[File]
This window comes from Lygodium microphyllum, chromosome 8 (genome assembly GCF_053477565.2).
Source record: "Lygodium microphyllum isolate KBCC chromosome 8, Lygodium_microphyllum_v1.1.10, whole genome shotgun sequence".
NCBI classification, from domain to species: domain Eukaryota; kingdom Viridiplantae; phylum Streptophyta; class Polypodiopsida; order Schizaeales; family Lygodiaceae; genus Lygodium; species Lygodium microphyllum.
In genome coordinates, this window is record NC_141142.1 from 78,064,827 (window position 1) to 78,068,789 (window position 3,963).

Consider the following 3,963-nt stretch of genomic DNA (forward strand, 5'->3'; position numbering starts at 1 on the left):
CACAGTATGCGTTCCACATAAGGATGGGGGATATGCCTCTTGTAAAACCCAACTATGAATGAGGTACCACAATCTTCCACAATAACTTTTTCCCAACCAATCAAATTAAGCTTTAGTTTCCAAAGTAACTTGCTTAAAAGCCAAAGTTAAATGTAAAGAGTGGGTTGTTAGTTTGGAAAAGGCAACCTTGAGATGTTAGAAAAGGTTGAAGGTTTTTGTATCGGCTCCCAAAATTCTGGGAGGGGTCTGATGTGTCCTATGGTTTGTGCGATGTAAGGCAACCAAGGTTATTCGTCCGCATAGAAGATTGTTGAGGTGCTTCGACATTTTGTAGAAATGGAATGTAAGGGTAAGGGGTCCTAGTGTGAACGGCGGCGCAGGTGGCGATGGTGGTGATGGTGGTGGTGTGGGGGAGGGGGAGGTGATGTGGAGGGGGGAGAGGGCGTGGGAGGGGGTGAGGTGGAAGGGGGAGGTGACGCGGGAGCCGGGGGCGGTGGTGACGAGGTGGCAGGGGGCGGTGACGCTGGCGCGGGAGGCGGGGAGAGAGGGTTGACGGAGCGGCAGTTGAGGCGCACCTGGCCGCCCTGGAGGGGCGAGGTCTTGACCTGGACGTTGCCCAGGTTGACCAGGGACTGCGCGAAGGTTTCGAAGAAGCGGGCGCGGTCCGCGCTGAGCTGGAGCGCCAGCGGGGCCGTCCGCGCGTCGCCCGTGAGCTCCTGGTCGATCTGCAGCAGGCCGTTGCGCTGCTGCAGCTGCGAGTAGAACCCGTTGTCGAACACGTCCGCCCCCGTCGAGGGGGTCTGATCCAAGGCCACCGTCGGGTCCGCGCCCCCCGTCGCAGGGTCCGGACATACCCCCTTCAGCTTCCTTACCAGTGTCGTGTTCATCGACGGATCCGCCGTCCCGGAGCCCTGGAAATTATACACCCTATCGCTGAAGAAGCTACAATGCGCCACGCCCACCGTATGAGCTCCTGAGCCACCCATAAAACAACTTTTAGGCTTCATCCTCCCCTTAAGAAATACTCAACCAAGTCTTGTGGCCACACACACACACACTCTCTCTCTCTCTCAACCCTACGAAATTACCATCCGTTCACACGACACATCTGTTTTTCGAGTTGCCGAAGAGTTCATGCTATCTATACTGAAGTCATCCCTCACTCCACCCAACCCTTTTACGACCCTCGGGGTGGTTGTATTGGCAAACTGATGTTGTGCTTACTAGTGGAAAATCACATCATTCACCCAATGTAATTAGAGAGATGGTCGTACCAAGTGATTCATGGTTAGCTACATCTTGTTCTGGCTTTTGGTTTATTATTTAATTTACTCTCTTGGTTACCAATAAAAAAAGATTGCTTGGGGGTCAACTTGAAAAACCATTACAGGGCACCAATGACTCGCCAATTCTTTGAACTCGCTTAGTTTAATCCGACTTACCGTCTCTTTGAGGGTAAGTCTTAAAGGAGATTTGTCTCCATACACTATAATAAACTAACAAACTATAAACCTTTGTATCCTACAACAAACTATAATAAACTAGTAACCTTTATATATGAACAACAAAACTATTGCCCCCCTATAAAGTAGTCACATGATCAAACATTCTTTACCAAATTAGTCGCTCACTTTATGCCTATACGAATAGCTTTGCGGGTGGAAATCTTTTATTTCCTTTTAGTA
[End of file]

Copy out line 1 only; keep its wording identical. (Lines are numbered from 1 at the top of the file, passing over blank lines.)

This window comes from Lygodium microphyllum, chromosome 8 (genome assembly GCF_053477565.2).